Hear today’s post as God speaking to you. “An insatiable appetite for wealth will only make you miserable. I intend to save you from being endlessly unsatisfied, irrelevant, selfish, and shallow. I’m calling you to find your joy not in amassing more for yourself, but in giving more away — in giving yourself away. By no means am I suggesting that you impoverish yourself; I’m showing you how to avoid impoverishing yourself. I’m encouraging you to store up treasure in the only way you will be able to enjoy it forever. I want you to be rich in good works, generous, and ready to share and thereby store up heavenly treasure for yourself. As you set your heart on me, confident in my goodness, pouring out that confidence through a wealth of good works serving others, you will accumulate that which will enrich you forever.”

Nancy Guthrie in Abundant Life in Jesus: Devotions for Every Day of the Year (Carol Stream: Tyndale House, 2011) reading for June 6.

When this posts I will be somewhere over the Pacific traveling to Sydney, Australia. I have many meetings down under but the primary purpose for the trip is to speak at the CMA Conference on 5-6 June 2018 in Brisbane. “Abundant” is the them of the conference so that’s my word for this entire trip.

This devotional ministered to me. It’s masterfully written. God beckons us to find our satisfaction in Him, the only source of abundant life. When we give away ourselves and any wealth, we don’t end up empty but rather, enriched. We have discovered that the only way to figure this out is to live it out. In that sense it requires risk and faith to take hold of it.

What keeps us from grasping abundant life? In short, the love of money stands in the way. Society teaches us that money solves our problems, so we can never have enough of it. Fear kicks in and tells us to accumulate it, so we don’t even enjoy what we have. When this happens, the evil one wins. He uses money to fool people. He wants you to miss abundant life!

How can you avoid impoverishing yourself? Work hard. Give generously to your local church, various ministries, and save a portion to be the Good Samaritan to neighbors in need. Live simply. Avoid debt. Engage in God’s work around the world in areas that match your interests and passions. Give yourself away and find the abundant life Jesus offers.

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Robert Schnase: Extravagant generosity

God is not unjust; He will not forget your work and the love you have shown Him as you have helped His people and continue to help them. Hebrews 6:10

“People who practice extravagant generosity change their lives in order to become more generous. They become rich in giving. They do not wait to be asked. When they see a need, they step forward to meet it, offering resources as a means of help. They look at difficult financial times through the eyes of faith rather than of fear. They persist in doing good. They give in all seasons. They enjoy giving. They pray and hope and dream about the good they accomplish through their gifts. They consecrate their giving to God. They delight in generosity. They expect nothing in return.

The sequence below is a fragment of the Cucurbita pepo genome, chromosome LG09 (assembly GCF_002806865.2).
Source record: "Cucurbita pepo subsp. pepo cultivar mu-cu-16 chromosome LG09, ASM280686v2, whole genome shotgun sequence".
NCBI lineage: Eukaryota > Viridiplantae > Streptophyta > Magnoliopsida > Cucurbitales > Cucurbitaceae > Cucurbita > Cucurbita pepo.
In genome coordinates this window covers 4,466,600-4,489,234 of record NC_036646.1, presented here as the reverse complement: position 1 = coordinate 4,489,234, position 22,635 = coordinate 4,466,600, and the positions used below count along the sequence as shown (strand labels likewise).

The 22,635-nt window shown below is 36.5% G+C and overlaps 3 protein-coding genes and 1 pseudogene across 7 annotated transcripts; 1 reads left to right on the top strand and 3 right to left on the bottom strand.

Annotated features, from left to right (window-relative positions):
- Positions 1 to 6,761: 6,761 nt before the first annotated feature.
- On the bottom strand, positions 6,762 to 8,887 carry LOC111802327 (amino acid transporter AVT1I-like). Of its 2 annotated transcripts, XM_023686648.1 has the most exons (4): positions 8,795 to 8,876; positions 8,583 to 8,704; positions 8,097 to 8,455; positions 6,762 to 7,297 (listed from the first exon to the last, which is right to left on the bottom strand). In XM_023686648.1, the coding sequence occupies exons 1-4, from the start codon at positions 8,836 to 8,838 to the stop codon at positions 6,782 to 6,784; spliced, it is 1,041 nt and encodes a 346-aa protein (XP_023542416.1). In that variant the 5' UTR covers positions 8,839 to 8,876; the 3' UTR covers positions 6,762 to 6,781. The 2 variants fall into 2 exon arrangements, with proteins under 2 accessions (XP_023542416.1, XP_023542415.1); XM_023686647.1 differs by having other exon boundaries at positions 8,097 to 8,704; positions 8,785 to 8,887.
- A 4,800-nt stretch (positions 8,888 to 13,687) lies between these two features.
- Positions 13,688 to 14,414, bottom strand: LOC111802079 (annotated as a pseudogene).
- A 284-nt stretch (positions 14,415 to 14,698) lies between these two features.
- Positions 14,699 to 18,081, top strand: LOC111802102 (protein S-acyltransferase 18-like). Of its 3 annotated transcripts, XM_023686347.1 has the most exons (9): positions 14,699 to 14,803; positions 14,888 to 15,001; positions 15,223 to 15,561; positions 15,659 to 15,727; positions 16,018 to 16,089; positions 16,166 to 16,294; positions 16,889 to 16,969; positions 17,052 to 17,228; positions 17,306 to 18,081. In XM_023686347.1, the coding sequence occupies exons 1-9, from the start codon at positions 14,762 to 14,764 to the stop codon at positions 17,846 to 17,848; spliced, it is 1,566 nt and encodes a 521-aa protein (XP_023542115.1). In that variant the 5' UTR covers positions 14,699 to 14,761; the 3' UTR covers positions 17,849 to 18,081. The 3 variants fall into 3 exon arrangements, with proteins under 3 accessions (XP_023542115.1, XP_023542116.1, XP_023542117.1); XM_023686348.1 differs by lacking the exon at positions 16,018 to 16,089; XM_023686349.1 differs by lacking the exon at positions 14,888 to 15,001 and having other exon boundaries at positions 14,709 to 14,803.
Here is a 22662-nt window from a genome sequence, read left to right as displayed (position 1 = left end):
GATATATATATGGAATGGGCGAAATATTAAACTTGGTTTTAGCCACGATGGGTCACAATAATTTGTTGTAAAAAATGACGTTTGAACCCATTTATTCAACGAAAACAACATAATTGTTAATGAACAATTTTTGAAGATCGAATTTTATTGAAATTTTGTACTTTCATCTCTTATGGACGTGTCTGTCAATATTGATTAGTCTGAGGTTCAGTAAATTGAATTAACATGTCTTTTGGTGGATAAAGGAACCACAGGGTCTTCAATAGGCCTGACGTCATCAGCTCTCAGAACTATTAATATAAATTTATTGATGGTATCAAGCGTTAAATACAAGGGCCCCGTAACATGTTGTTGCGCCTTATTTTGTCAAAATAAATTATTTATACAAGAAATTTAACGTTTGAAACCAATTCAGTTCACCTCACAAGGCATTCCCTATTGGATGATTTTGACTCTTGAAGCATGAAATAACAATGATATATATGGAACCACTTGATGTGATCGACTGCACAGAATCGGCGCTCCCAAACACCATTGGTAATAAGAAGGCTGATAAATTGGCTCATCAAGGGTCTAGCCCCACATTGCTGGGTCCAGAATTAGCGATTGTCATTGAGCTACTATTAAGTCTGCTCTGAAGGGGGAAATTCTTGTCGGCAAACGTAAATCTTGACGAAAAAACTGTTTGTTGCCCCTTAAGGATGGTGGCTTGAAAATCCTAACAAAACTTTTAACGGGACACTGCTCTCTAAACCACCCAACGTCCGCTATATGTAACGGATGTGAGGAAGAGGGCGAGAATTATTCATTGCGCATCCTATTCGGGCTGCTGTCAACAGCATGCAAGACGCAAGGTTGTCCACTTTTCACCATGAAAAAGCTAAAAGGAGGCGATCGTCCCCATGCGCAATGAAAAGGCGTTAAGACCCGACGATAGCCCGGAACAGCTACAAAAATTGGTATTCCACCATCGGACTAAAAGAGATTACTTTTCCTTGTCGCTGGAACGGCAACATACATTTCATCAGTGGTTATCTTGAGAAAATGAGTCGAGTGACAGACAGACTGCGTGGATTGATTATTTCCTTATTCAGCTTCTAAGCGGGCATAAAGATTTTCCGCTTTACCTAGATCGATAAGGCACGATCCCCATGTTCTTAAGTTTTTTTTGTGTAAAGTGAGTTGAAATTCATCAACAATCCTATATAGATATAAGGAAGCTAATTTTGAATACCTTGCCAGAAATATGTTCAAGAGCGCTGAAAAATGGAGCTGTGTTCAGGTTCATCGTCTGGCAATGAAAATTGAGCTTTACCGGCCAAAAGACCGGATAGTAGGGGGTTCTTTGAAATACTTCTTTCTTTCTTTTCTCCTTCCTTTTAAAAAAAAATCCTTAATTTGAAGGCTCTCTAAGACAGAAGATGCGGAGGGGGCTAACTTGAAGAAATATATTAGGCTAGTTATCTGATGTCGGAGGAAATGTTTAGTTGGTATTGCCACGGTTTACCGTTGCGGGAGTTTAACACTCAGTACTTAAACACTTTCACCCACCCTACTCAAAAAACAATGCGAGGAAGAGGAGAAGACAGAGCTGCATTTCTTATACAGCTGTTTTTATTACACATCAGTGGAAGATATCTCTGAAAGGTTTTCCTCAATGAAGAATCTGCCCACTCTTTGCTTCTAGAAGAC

People who practice extravagant generosity learn to enjoy things without possessing them, to moderate their acquisitiveness, and to find satisfaction in simpler things. They avoid personal debt as much as possible. They save. They avoid overindulgence and waste. Their possessions do not rule them. They aspire, like Paul, to know the secret of being content with what they have. They give thanks in all circumstances. Love is a gift, and life is grace. People who practice extravagant generosity change lives. Their giving knows no bounds. They are rich toward God.”

Robert Schnase in Practicing Extravagant Generosity: Daily Readings on the Grace of Giving (Nashville: Abingdon, 2011) 65-66.

Hat tip to our son, Sammy, who as of today has officially moved into to his own one-bedroom apartment. This post describes his living, giving, serving, and loving. He sees needs and meets them. He inconveniences himself to aid others. He persists in doing good all around. He avoids overindulgence while being ready to serve and share with others.

Would people say you practice extravagant generosity? Pick a phrase in this post that marks an area for growth in your life. Pray and as God to help you grow in that aspect of the Christian faith so that your living, giving, serving, and loving blesses others extravagantly. I did this, and I hope you too find the spiritual practice useful.

After a safe trip to Egypt, I am off to Australia today. God graciously gave me rest though I am only home about 24 hours between trips. Sometimes that’s just the way the schedule goes. I am most thankful that my wife, Jenni, practices extravagant generosity and richly supports me to minister to God’s people around the world.